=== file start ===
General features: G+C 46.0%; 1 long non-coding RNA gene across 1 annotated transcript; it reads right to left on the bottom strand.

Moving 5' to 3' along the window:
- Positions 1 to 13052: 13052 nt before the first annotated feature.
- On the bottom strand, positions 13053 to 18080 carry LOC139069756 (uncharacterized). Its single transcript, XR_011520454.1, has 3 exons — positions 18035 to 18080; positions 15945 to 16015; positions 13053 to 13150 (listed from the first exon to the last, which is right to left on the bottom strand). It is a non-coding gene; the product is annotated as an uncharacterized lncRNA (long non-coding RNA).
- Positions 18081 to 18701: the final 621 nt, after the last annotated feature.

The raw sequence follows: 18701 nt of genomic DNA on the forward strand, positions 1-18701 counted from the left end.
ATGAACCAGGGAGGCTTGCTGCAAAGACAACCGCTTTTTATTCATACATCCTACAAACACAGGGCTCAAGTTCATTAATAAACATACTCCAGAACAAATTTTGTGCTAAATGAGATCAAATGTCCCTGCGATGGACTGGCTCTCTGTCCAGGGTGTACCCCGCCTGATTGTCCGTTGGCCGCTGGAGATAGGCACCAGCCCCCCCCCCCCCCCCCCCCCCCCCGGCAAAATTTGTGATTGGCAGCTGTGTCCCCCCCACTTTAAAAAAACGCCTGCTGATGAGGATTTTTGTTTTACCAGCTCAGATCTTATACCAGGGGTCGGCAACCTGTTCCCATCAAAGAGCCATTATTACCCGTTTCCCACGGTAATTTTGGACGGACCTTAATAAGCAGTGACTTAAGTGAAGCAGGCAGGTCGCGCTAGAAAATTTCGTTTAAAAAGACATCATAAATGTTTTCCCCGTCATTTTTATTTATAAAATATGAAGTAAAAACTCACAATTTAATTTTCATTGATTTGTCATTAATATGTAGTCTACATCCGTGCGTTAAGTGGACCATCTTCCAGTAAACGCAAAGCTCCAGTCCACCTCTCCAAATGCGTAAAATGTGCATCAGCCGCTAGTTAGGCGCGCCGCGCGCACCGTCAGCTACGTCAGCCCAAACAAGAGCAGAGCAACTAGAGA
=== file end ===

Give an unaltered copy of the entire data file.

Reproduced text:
General features: G+C 46.0%; 1 long non-coding RNA gene across 1 annotated transcript; it reads right to left on the bottom strand.

Moving 5' to 3' along the window:
- Positions 1 to 13052: 13052 nt before the first annotated feature.
- On the bottom strand, positions 13053 to 18080 carry LOC139069756 (uncharacterized). Its single transcript, XR_011520454.1, has 3 exons — positions 18035 to 18080; positions 15945 to 16015; positions 13053 to 13150 (listed from the first exon to the last, which is right to left on the bottom strand). It is a non-coding gene; the product is annotated as an uncharacterized lncRNA (long non-coding RNA).
- Positions 18081 to 18701: the final 621 nt, after the last annotated feature.

The raw sequence follows: 18701 nt of genomic DNA on the forward strand, positions 1-18701 counted from the left end.
ATGAACCAGGGAGGCTTGCTGCAAAGACAACCGCTTTTTATTCATACATCCTACAAACACAGGGCTCAAGTTCATTAATAAACATACTCCAGAACAAATTTTGTGCTAAATGAGATCAAATGTCCCTGCGATGGACTGGCTCTCTGTCCAGGGTGTACCCCGCCTGATTGTCCGTTGGCCGCTGGAGATAGGCACCAGCCCCCCCCCCCCCCCCCCCCCCCCCGGCAAAATTTGTGATTGGCAGCTGTGTCCCCCCCACTTTAAAAAAACGCCTGCTGATGAGGATTTTTGTTTTACCAGCTCAGATCTTATACCAGGGGTCGGCAACCTGTTCCCATCAAAGAGCCATTATTACCCGTTTCCCACGGTAATTTTGGACGGACCTTAATAAGCAGTGACTTAAGTGAAGCAGGCAGGTCGCGCTAGAAAATTTCGTTTAAAAAGACATCATAAATGTTTTCCCCGTCATTTTTATTTATAAAATATGAAGTAAAAACTCACAATTTAATTTTCATTGATTTGTCATTAATATGTAGTCTACATCCGTGCGTTAAGTGGACCATCTTCCAGTAAACGCAAAGCTCCAGTCCACCTCTCCAAATGCGTAAAATGTGCATCAGCCGCTAGTTAGGCGCGCCGCGCGCACCGTCAGCTACGTCAGCCCAAACAAGAGCAGAGCAACTAGAGA